Search This Blog

Monday, October 24, 2011

New Garage Lights

Last winter I decided I needed to wire a couple more lights into the garage because one half of my firewood was so dark that at night I couldn't really see what I was looking at.  This weekend I finally got around to doing it.

This is the second of the two original fixtures.  Well, you can't really call them fixtures- it's just a box and a porcelain socket- but you know what I mean.  That got opened up, and I ran a length of 14/2 (that's 14 gauge wire, with 2 conductors and a ground) indoor rated wire from the old socket to where the next box is, which is a new one about eight feet away.  The original porcelain socket had an old-fashioned connection which I actually like better than the new ones; you just shove the wire into the hole.  The black conductor from the new wire goes into a little hole right next to where the black from the old wire was connected, and the new white conductor goes in next to the old white conductor.


This is a bad picture, but the boxes really are easily nailed to the joists.


This is the new box for the third light.  The line from the old light goes in one side of the box, and the next line goes in from the other side of the box.  The holes through which the wires go are called knockouts, but in this case they don't really knock out- they open wide enough to slip the wire in from the outside, and then snap back to hold the wire in place.  Between the pinching knockouts and the staples, this fixture won't go anywhere.


Then the jacket gets cut off the wire to give yourself some room, and the ends of each of the conductors is stripped of its jacket.  The bare copper is the ground wire.  When our house was built, most of the receptacles were not grounded correctly, and although we have a new, properly grounded panel, the old fixtures in the garage were not properly grounded, so I didn't worry about it.  I just connected the grounds together and shoved them into the box out of the way.


This a picture of the new-fangled porcelain socket.  This is actually the end of the line fixture (I really had trouble taking pictures in the garage this weekend, probably because it's so much darker in there this time of year).  For the middle of the line fixture (which is what this is), I wrapped the black conductors from the incoming line and the outgoing line around the one side, and then wrapped the two white lines together on the other screw.  Once the fixture is wired in, you can shove all the wire into the box and screw the fixture to the box.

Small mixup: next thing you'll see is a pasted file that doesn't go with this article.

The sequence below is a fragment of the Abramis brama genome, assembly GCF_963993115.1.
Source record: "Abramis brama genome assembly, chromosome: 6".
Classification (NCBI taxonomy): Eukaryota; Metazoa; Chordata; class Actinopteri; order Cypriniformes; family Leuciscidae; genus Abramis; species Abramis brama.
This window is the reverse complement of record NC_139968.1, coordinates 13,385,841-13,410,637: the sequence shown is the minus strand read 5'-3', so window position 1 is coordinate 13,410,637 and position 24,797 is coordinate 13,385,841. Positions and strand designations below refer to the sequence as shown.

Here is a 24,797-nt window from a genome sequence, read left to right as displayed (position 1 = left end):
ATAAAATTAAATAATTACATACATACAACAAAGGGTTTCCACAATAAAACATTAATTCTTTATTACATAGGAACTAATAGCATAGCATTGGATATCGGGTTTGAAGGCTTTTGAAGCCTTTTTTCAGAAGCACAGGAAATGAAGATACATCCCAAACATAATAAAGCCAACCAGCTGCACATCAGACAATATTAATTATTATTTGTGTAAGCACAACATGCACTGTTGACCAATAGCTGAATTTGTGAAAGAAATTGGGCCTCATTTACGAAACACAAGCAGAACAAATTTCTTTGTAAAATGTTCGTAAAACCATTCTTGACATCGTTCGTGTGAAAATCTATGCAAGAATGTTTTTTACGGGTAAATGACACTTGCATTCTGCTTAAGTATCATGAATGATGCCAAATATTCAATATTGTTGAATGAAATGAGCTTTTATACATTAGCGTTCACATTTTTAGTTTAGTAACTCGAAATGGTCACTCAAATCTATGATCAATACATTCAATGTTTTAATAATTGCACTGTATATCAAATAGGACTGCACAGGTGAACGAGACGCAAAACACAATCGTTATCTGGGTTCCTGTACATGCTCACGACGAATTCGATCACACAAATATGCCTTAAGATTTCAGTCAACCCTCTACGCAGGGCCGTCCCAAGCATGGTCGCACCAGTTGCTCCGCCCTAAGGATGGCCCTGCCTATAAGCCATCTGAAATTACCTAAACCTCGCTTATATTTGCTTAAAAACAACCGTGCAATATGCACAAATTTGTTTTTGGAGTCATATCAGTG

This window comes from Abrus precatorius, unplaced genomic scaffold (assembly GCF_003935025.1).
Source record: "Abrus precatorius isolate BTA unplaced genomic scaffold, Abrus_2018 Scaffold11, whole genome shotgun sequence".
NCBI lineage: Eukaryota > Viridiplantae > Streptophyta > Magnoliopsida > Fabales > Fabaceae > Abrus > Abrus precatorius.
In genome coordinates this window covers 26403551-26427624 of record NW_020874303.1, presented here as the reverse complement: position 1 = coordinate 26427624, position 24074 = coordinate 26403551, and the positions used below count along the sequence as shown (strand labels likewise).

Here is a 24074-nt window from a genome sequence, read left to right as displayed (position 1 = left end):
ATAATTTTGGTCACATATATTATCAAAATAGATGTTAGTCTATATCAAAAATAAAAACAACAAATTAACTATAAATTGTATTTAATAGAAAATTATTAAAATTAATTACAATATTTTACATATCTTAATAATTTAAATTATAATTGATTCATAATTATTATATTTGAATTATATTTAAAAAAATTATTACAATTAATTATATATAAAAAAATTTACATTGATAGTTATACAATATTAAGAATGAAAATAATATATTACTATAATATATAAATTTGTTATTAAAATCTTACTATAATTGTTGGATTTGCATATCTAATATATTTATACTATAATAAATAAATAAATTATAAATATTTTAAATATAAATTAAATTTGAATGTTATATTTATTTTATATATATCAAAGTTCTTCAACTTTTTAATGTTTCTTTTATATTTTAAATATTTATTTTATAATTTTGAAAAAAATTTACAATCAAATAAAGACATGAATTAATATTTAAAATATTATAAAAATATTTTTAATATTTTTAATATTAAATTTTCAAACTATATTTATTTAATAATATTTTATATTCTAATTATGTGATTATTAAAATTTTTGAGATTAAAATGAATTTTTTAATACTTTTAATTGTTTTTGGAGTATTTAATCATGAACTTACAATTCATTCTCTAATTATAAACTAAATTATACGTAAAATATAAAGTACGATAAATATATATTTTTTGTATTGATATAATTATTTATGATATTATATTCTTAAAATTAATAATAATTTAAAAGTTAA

The lights below are the new garage lights.  The older ones are closer to us, and the new ones are closer to the garage door.  I can't really show you the difference they make because I truly am a terrible photographer, but take my word for it- I can see all the fire wood now.


The only problem with that is now I can really see how much the garage needs to be cleaned.

7 comments:

jules said...

Gosh you are so handy. I wish I was as handy as you.

Paula said...

Jules- my handiness started a long time ago when I drew up a plan for a bookcase/room divider, and I confided in a friend that half of me was sure I could do it, but half of me was afraid that I couldn't. And he asked me, "Well, which half is going to build it?" and I told him that half that could.

That was three built-in bookcases ago. The best way to become handy is to start with small projects and build your confidence.

Now between Steve and me, there is no question or issue or hurt feelings about my handiness. But I have to admit that I leave the trick wiring up to him. This one was a simple job.

KJ said...

Can I be your apprendice?? I certainly could use a dose of your handiness - I'll keep your story in mind though - there is a lot to it as in not refraining from doing things because you might be afraid of it.

Tamar@StarvingofftheLand said...

So, if it was too dark to take pictures, why didn't you just turn on the ... oh, wait.

I love that you can wire.

Paula said...

I love that I can wire too, Tamar, but I only do really simple stuff. I'm at least smart enough to know that electrical work is really, really hard (mostly because it involves a lot of math-not my strong suit).

And honestly? You can wire too, you just don't know it.

Leigh said...

LOL. Good for you for doing that yourself. Nice to be able to see your wood pile, isn't it? That's one of those things I can leave for my DH to do. We had a lot of porcelain in our house wiring as well. I saved it all and have a whole box full of knobs and tubes. I'm thinking they'll come in handy for something.

Anonymous said...

wire loops under screws are going the wrong way- they are supposed to go in the direction that the screw turns when it's being tightened so the loop gets tighter as you run the screw in.